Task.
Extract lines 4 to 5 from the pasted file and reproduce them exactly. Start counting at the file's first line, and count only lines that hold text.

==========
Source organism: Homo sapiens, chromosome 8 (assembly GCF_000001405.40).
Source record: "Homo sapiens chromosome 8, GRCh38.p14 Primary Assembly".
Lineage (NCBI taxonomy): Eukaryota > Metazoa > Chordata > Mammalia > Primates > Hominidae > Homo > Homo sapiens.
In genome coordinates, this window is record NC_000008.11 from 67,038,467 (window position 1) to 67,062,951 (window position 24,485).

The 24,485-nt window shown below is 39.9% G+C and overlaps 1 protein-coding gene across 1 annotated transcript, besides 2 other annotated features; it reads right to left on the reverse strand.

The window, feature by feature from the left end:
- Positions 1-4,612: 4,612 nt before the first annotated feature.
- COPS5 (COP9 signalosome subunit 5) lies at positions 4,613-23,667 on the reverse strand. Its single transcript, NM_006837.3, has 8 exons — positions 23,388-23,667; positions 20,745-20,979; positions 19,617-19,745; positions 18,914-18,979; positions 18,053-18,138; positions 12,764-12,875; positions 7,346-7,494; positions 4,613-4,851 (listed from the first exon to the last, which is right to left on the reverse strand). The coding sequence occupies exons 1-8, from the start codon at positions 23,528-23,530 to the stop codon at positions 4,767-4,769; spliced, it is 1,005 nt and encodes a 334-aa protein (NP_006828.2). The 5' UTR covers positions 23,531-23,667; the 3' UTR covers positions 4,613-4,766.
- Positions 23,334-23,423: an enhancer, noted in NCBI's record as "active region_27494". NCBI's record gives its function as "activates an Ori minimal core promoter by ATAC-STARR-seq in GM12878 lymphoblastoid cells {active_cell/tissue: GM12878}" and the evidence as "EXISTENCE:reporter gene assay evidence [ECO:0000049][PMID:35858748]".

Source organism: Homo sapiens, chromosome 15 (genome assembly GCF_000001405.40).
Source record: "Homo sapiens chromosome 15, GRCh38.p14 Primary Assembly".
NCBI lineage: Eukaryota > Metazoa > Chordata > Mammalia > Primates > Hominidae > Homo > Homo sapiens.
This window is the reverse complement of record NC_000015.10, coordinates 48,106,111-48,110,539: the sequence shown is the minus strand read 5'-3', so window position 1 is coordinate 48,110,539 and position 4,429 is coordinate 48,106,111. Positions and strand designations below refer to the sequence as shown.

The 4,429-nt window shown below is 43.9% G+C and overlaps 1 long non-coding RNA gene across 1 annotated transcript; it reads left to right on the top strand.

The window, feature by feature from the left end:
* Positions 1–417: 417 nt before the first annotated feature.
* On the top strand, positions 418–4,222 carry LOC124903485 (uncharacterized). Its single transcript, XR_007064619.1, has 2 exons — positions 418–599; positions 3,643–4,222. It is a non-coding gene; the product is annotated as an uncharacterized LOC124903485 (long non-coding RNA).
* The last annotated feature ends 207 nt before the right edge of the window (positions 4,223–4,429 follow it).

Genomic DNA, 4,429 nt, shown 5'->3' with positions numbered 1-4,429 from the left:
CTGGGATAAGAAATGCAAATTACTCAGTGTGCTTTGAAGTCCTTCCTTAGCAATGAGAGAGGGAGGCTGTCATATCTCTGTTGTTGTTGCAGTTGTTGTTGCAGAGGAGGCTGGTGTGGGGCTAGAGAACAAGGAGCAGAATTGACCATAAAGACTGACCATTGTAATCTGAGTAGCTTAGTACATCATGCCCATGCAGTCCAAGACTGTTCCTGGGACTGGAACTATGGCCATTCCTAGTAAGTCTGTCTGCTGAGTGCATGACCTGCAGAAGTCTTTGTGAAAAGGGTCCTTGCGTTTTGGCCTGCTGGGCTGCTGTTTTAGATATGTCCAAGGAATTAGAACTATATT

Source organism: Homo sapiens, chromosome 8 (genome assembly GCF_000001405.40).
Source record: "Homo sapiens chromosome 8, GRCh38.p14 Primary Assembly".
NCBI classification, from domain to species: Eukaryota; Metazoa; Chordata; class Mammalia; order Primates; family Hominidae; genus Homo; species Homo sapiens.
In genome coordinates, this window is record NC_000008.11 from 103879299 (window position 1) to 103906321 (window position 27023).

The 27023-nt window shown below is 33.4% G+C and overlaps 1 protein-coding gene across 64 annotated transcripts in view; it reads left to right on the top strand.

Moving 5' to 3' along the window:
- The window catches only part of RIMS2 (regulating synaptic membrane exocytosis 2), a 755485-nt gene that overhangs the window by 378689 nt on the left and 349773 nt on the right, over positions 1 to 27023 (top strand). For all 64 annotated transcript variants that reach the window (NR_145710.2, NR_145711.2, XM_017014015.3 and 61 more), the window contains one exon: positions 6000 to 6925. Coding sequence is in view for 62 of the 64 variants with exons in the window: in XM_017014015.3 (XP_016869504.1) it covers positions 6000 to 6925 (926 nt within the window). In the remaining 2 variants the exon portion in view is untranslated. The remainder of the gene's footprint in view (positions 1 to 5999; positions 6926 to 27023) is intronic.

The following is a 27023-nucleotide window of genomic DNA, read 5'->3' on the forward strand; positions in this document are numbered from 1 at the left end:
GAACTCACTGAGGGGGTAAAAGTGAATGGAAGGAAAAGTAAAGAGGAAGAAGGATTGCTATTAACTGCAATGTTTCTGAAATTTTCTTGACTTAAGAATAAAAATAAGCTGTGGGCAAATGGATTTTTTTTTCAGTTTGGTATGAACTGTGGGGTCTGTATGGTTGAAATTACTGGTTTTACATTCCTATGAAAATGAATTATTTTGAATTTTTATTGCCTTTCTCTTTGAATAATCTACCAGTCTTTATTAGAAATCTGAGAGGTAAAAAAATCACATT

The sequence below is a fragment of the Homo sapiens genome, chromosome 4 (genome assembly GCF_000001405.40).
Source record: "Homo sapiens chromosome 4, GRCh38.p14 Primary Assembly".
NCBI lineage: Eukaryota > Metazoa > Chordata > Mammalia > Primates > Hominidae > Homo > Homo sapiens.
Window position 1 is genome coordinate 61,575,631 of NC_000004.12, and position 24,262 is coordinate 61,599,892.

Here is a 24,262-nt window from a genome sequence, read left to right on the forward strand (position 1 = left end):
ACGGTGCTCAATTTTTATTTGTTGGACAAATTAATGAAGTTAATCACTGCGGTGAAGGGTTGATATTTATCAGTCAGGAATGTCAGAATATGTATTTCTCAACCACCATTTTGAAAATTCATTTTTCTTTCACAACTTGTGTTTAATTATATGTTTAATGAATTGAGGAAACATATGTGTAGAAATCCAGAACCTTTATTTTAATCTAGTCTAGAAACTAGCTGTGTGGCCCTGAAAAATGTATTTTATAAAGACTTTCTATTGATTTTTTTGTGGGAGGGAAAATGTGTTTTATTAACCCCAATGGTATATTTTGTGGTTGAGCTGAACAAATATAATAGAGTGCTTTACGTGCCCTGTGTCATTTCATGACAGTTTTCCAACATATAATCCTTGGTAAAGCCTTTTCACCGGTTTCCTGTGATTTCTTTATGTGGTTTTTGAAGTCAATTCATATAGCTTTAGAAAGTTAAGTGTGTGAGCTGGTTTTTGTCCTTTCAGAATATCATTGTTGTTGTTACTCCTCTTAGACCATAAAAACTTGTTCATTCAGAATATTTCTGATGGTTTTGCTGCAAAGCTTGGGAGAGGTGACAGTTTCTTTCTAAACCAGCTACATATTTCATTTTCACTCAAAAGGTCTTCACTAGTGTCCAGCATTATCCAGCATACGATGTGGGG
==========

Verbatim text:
In genome coordinates, this window is record NC_000008.11 from 67,038,467 (window position 1) to 67,062,951 (window position 24,485).

The 24,485-nt window shown below is 39.9% G+C and overlaps 1 protein-coding gene across 1 annotated transcript, besides 2 other annotated features; it reads right to left on the reverse strand.